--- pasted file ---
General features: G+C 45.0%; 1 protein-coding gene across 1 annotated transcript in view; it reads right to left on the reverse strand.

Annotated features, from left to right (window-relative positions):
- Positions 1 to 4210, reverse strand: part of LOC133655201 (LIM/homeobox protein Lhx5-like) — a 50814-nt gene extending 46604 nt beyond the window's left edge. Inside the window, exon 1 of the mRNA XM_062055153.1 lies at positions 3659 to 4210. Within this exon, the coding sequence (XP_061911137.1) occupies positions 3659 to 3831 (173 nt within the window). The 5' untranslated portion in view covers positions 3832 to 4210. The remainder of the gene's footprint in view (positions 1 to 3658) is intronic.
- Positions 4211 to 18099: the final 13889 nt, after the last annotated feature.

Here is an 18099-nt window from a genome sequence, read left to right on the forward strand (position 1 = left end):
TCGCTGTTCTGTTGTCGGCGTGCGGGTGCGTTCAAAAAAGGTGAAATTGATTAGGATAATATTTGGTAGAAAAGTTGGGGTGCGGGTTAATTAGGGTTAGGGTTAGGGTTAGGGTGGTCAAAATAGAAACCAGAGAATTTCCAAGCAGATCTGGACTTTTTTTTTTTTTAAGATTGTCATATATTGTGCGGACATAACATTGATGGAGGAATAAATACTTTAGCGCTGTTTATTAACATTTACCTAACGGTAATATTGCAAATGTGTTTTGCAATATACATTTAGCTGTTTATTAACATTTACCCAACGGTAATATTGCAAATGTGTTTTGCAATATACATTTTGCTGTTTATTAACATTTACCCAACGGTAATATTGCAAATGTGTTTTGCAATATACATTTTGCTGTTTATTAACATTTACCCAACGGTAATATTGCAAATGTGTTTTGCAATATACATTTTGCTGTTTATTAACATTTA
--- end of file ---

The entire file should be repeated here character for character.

General features: G+C 45.0%; 1 protein-coding gene across 1 annotated transcript in view; it reads right to left on the reverse strand.

Annotated features, from left to right (window-relative positions):
- Positions 1 to 4210, reverse strand: part of LOC133655201 (LIM/homeobox protein Lhx5-like) — a 50814-nt gene extending 46604 nt beyond the window's left edge. Inside the window, exon 1 of the mRNA XM_062055153.1 lies at positions 3659 to 4210. Within this exon, the coding sequence (XP_061911137.1) occupies positions 3659 to 3831 (173 nt within the window). The 5' untranslated portion in view covers positions 3832 to 4210. The remainder of the gene's footprint in view (positions 1 to 3658) is intronic.
- Positions 4211 to 18099: the final 13889 nt, after the last annotated feature.

Here is an 18099-nt window from a genome sequence, read left to right on the forward strand (position 1 = left end):
TCGCTGTTCTGTTGTCGGCGTGCGGGTGCGTTCAAAAAAGGTGAAATTGATTAGGATAATATTTGGTAGAAAAGTTGGGGTGCGGGTTAATTAGGGTTAGGGTTAGGGTTAGGGTGGTCAAAATAGAAACCAGAGAATTTCCAAGCAGATCTGGACTTTTTTTTTTTTTAAGATTGTCATATATTGTGCGGACATAACATTGATGGAGGAATAAATACTTTAGCGCTGTTTATTAACATTTACCTAACGGTAATATTGCAAATGTGTTTTGCAATATACATTTAGCTGTTTATTAACATTTACCCAACGGTAATATTGCAAATGTGTTTTGCAATATACATTTTGCTGTTTATTAACATTTACCCAACGGTAATATTGCAAATGTGTTTTGCAATATACATTTTGCTGTTTATTAACATTTACCCAACGGTAATATTGCAAATGTGTTTTGCAATATACATTTTGCTGTTTATTAACATTTA